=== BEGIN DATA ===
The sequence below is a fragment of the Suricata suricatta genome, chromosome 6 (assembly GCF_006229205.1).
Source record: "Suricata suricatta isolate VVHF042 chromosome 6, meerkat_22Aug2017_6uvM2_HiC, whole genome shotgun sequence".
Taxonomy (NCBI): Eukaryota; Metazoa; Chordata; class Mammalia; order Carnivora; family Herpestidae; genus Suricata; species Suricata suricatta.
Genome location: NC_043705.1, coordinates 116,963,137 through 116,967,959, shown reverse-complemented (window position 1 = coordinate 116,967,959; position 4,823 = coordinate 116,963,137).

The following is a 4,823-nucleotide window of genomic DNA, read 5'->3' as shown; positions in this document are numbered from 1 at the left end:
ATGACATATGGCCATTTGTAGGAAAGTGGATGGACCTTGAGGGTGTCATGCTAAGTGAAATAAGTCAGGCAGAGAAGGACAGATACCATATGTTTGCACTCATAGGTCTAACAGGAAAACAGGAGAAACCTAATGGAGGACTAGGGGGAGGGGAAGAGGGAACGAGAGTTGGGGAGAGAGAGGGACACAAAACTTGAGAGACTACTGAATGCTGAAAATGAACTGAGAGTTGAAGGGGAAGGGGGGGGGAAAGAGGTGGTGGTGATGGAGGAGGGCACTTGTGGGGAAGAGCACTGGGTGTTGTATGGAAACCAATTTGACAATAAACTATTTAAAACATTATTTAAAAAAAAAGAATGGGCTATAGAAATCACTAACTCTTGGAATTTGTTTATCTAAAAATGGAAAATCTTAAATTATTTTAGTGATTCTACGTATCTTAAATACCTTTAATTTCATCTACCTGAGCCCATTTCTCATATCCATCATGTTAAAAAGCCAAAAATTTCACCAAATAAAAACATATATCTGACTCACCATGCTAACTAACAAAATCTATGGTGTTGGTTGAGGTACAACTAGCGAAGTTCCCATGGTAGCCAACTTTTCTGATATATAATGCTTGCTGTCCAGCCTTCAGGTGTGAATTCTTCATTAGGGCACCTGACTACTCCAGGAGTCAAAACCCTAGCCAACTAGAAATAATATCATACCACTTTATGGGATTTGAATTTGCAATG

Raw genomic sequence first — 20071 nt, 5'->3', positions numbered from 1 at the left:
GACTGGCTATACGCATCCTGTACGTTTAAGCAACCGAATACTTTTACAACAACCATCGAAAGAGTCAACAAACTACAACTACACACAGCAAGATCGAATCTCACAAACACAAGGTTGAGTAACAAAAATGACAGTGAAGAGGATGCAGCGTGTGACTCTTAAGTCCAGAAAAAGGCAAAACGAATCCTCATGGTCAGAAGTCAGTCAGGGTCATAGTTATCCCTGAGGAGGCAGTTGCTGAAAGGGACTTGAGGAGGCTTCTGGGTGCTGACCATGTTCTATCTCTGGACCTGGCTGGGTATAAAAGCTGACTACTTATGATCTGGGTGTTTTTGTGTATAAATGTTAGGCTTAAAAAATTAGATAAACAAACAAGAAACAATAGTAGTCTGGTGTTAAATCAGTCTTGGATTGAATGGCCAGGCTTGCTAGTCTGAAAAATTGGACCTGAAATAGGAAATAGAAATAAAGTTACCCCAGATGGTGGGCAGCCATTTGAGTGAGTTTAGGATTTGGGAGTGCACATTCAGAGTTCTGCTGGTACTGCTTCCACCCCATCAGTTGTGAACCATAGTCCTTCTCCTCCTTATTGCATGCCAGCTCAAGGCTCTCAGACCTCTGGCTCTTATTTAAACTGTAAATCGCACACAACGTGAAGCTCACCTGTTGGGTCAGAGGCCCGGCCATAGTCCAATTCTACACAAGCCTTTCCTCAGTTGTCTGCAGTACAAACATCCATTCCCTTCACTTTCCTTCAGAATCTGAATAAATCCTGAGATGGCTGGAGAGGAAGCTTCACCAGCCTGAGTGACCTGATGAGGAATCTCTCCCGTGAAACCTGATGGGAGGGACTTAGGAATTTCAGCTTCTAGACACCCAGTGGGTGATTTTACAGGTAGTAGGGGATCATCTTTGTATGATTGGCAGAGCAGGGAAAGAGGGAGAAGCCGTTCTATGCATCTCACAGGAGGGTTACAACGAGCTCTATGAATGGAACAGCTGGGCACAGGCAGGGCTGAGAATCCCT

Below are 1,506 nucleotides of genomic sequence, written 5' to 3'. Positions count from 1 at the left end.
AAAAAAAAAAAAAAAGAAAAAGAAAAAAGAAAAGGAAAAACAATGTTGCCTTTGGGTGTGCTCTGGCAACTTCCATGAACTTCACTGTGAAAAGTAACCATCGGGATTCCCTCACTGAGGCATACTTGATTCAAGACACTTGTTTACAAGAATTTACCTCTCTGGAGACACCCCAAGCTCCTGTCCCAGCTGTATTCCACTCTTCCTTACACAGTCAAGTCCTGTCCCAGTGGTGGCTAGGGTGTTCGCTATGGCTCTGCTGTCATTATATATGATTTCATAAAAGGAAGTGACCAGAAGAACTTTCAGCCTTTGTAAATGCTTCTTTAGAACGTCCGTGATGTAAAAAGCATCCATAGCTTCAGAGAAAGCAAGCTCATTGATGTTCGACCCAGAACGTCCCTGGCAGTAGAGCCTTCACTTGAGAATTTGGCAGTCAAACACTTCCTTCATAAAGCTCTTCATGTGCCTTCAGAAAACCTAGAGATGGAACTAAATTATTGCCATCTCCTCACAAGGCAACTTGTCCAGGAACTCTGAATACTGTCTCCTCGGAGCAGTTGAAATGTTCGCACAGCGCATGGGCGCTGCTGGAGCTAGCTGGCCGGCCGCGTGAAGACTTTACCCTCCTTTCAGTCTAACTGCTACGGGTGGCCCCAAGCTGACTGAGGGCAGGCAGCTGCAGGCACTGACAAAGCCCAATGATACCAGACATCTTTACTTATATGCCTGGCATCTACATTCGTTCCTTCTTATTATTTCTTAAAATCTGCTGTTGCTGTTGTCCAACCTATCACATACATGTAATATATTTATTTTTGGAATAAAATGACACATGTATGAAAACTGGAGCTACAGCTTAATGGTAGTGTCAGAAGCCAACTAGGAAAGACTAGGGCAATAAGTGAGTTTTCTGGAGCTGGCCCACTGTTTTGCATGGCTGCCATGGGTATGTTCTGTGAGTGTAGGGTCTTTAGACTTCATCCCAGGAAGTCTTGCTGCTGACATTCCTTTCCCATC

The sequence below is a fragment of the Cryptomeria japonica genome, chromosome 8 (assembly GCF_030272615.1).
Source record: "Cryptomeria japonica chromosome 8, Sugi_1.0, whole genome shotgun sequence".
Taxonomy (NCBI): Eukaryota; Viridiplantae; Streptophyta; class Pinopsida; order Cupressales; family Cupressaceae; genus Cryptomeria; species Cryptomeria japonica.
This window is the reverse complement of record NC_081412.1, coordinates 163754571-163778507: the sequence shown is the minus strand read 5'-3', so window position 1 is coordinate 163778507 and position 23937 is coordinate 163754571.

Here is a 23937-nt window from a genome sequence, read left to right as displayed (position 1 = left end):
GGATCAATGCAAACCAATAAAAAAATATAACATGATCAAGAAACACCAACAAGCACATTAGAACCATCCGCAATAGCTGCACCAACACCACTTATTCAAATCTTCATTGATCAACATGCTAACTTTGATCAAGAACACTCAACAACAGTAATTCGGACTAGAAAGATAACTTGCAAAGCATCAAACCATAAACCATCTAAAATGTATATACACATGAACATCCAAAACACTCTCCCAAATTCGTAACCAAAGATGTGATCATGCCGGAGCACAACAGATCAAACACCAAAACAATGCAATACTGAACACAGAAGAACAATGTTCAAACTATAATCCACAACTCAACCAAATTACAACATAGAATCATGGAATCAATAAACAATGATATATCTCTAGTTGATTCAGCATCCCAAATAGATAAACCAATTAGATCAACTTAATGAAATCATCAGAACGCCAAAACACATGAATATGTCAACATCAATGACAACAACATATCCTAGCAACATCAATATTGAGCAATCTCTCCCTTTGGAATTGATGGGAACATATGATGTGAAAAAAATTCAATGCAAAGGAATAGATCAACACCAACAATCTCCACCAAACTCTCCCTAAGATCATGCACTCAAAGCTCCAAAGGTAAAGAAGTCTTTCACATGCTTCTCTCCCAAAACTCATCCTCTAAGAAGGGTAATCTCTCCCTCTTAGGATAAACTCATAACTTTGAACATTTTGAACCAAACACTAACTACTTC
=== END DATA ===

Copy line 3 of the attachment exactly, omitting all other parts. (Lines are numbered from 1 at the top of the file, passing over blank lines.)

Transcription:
Taxonomy (NCBI): Eukaryota; Metazoa; Chordata; class Mammalia; order Carnivora; family Herpestidae; genus Suricata; species Suricata suricatta.